Building the Clark Fork Drifter,
September 28-29, 2012
Whenlast we left our Clark Fork
Drifter build, we'd only had a short, one-day session and only
got the fiberglass down on the sides. This week was the Big Session,
where we go from flat planks to 3D
Everything starts, as it always does, with a view of our resident
Great Blue Heron, Waldo. We decided to call him Waldo because we
figured most people would call him "Harry" or "Harvey"
and we wanted him to be unique. Also, we'll be able to ask "Where's
Waldo?" a joke that will never get old.
Step 1 was to trim up the edges. Epoxy-soaked fiberglass is damn
sharp, so we went around all the pieces, trimming off any excess,
and smoothing out any rough spots.
While Curt and I worked on the big pieces, Bob handled the fiddy
After trimming, we went over everything with the random orbital
sanders to get the surface roughed up and ready for the next layers
This is a Stitch-n-Glue build, where we use zip-ties to 'stitch'
the parts into place, then hold them there with epoxy fillets. We
clamped the two sides together and drilled holes for the zip-ties.
We then loosely stitched the bow together and also loosely stitched
on the transom.
Lift up the sides and place them on the bottom.
The trick is to them spread the sides out until they hook over
the bottom and are held in place pretty much by friction. At this
time, I pulled the bow zip-ties together tightly.
Starting at the bow and working back, we stitched the boat together
. . .
. . . .until we got to the transom, trued it all up, and zipped
that together, too.
The final step for the evening was to tack the seams down with
a small bead of thickened epoxy. We have lots of silica filler a
the Boathouse, but I decided to use wood flour as the filler. The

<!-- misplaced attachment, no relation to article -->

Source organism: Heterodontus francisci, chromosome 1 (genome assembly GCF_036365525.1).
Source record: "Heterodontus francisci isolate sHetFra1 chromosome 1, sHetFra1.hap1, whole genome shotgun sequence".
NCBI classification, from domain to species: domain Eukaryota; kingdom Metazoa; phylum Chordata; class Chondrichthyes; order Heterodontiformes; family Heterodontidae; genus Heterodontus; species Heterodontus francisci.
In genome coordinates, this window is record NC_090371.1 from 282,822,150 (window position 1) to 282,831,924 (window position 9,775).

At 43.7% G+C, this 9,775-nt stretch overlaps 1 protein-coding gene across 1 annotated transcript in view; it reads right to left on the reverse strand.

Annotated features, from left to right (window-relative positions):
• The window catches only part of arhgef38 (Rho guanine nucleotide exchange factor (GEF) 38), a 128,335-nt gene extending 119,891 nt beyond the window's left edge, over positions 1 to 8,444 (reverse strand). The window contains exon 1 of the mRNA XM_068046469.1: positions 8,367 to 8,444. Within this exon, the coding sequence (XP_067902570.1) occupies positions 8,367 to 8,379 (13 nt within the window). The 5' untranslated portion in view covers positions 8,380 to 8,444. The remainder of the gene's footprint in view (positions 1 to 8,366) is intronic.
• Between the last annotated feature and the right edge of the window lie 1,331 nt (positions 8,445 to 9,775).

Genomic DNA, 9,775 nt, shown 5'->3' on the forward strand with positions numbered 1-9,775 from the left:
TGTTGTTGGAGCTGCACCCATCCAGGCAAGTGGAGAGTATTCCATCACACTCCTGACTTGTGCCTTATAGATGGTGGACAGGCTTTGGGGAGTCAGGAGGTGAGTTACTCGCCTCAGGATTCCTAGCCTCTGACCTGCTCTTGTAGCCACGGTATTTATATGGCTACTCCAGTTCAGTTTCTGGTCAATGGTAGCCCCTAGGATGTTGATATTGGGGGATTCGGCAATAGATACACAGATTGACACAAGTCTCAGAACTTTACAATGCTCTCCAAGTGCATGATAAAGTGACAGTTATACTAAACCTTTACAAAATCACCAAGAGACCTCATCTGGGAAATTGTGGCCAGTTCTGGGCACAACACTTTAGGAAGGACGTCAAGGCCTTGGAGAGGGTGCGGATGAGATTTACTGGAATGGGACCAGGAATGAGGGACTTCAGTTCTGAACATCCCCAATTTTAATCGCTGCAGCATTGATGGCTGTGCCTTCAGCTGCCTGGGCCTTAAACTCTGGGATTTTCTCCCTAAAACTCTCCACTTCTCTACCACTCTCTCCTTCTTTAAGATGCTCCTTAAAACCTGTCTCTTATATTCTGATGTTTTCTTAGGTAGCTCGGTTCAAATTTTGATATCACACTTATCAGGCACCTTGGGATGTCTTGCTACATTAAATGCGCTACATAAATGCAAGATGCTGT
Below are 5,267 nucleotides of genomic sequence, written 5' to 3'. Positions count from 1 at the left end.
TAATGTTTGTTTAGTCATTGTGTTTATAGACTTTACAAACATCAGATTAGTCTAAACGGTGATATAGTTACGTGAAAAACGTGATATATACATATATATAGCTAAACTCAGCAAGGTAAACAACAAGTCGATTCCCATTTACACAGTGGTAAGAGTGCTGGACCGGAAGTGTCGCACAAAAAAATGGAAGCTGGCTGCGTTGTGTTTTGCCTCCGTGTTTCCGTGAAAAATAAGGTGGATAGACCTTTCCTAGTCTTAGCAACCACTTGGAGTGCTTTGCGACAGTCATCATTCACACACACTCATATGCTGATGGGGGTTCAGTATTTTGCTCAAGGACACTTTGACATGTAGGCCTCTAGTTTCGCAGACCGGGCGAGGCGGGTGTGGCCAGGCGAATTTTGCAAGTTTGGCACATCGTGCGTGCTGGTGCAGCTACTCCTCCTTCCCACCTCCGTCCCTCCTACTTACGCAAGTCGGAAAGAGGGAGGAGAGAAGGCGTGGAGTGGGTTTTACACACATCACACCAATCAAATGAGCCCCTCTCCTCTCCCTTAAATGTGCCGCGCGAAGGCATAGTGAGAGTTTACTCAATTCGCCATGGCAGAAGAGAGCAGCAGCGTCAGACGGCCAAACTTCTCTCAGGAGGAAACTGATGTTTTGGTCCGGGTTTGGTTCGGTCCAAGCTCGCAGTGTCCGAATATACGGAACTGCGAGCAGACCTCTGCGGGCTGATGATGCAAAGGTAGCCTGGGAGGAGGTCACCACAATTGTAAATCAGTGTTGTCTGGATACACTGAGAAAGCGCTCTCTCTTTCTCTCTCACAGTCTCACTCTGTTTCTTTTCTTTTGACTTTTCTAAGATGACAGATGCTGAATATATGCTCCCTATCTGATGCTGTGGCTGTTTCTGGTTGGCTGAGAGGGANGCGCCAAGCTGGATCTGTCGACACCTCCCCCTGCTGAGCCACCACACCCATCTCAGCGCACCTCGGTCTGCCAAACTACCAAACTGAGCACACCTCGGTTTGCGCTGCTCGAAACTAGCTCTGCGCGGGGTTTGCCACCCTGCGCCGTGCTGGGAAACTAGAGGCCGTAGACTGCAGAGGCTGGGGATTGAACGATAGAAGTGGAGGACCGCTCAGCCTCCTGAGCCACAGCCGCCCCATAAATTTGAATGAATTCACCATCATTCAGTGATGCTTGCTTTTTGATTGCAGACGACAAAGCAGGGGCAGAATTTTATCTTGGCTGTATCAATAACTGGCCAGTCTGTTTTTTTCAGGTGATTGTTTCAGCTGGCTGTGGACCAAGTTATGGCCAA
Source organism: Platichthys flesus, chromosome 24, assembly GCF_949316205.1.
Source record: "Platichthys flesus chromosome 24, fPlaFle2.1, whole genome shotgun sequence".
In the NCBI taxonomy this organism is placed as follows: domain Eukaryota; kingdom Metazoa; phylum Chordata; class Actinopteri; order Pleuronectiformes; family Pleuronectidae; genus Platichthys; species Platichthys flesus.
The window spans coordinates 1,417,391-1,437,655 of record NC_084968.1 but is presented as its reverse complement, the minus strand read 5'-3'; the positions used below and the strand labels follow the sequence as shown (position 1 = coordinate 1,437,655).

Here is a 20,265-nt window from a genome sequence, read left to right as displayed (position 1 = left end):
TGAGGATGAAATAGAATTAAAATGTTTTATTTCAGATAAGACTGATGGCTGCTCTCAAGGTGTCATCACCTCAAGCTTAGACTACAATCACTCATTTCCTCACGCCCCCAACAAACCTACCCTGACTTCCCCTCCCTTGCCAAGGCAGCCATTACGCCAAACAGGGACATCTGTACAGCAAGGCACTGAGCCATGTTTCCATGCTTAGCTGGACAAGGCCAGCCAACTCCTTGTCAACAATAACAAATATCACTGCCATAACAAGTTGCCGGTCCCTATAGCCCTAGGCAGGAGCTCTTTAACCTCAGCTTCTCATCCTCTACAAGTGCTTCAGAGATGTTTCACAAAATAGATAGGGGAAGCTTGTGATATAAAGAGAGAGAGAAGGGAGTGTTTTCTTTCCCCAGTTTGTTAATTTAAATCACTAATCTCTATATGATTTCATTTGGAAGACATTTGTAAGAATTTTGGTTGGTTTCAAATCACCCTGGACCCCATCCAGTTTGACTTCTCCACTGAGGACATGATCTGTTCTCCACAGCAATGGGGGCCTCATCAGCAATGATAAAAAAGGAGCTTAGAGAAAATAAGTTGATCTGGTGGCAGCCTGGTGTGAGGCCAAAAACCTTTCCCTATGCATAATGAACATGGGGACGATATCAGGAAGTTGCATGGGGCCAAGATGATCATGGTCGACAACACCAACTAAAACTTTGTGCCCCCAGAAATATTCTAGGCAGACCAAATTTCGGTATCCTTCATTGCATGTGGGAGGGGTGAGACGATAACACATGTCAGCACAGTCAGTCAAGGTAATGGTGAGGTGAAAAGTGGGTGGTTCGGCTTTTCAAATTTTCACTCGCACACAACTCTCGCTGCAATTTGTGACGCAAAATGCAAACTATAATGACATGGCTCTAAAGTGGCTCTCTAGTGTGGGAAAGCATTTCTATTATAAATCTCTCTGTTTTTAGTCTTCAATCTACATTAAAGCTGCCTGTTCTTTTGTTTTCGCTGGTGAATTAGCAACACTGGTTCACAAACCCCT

wood flour comes from our own sanders from pervious projects - we
have gallons of the stuff.
Bob mixed the epoxy, I laid it down, and Curt smoothed it. Great
team work. We finished a little after 6pm and headed over to Pig
Feathers for a beer and dinner.
After the epoxy cures, you can either slice off the exterior parts
of the zip-ties and leave the little bit on the inside, OR you can
remove all of the zip-tie. The first method requires 2 cuts, one
for each 'leg' of the tie. The second method requires just one cut,
but then . . .
. . . you have
to pull the zip-tie through. I've found using channel locks or pliers
and rotating the tie out is by far the fastest and easiest way to
I was working alone that morning and surprise surprise, Joe and
his daughter, Katherina, came for a visit. Joe had wanted to watch
how I did fillets, and since I really didn't know how to do fillets,
I encouraged them to go on a rowboat ride while I tried to figure
I ended up making very thick batches of epoxy - well thickened
with wood flour. Joe commented that my fillets were a little on
the thin side, so I made them even thicker. Peanut butter consistency
for sure. I made a couple paddles for spreading the fillets into
nice, uniform shapes. On the bow I used a 2" dia paddle and
on the sides I used a 4" dia paddle.
I finished up the fillets by covering them with a 6" wide
strip of epoxy-soaked, 6oz fiberglass. The book doesn't say to do
this but for some reason, I felt compelled. The 'glass came from
the excess from glassing the bottom, so it didn't cost anything
- except weight and more epoxy.
So there she is - flotable in her current state, but unusable without
seats, gunnels, and all the other stuff that makes a boat a boat.
We've used roughly:
- 1.5 sheets of 6mm ply (bottom and transom)
- 2 sheets of 4mm ply (sides)
- 4 yards of 6oz fiberglass cloth (bottom interior with excess
width used for fillets and Payson butt-joints)
- 10 yards of 3.25oz fiberglass cloth (sheathing the sides and
the fiddy bits)
- 2 gallons of epoxy